This might not seem like a big deal on the surface, but here’s the rub: when an operator spends a high percentage of each cycle acquiring and selecting materials, over the course of a shift, that time adds up. Furthermore, efforts to reduce handling will result in additional work for operators.

The shorter the Takt time, the more critical this mistake becomes.

Luckily, in this case, there is a simple fix. Give your operators only what they need (within reason, of course). This approach represents a sea change in Lean thinking during the past few years.

Tip: To become even more efficient, design the workstations in a way that avoids the waste of motion. Especially avoid situations where the operator has to leave the station or turn around in order to select a part.


The temptation when designing a production line is go to the “layout” stage as soon as possible. But here’s the problem: the more complete a CAD drawing is, the harder it becomes to want to change it. This leads to sub-optimal designs being locked in early in the design process, without enough exploration taking place first.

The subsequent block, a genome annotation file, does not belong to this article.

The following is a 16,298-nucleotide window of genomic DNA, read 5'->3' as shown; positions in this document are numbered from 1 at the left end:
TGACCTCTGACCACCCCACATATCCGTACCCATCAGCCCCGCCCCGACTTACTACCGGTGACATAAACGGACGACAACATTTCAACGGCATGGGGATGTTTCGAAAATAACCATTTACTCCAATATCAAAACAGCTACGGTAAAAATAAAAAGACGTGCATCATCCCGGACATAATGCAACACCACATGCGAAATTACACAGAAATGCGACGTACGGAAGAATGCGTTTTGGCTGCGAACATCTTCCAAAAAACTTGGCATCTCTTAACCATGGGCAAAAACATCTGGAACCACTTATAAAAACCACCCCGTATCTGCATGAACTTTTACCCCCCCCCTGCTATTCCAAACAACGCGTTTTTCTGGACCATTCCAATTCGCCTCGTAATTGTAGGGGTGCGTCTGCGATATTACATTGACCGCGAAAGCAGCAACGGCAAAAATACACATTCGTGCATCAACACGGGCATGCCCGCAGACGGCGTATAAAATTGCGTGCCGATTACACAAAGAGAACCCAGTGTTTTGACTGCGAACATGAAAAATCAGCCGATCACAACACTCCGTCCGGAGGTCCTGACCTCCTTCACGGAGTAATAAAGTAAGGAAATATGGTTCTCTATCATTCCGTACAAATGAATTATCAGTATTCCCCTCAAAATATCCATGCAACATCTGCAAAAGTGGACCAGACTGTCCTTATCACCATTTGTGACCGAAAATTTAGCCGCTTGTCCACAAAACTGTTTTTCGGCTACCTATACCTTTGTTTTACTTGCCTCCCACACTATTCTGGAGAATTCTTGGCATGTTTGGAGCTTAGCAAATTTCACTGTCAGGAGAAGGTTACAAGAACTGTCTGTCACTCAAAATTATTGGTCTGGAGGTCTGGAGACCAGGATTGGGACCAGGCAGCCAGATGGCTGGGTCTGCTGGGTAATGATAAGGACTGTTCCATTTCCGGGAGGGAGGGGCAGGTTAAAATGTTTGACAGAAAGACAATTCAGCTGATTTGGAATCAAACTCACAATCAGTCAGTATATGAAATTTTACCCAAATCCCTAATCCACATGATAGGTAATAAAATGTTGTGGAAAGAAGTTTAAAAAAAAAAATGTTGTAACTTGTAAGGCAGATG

So, when you feel the temptation to fire up CAD, take a deep breath and follow these steps:

  • Start with a block layout.
  • Ignore constraints. Focus on the flow, on signaling, and on material delivery.
  • Experiment with multiple layout options, without using CAD.

Don’t worry, you’ll get to use CAD later. By following these steps first, your Mixed Model Line Design will improve by leaps and bounds.


In-Process Kanbans (IPKs) are spaces in a Mixed Model Line Design that are used to store partially completed units between workstations. In practice, an In-Process Kanban will act as a demand signal, as well as a buffer to assist with time variations between different models.

One of the biggest mistakes a Lean process designer can make is to classify IPKs as muda, or waste, and not use them for philosophical reasons.

Here’s an exercise: test it! Run a simulation model without In-Process Kanbans, then again with them. Your efficiency is almost sure to increase, sometimes dramatically.

There are a few things to keep in mind when designing lines with IPKs:

  • There are many different techniques for using IPKs. We recommend learning them (say, for example, in an online course or a live workshop) and planning to use them if possible.
  • The default number of IPKs is one between workstations. But, as I said before, it’s a good idea to test that with Simulation Modeling before implementation. In general, multiple IPKs tend to have diminishing returns.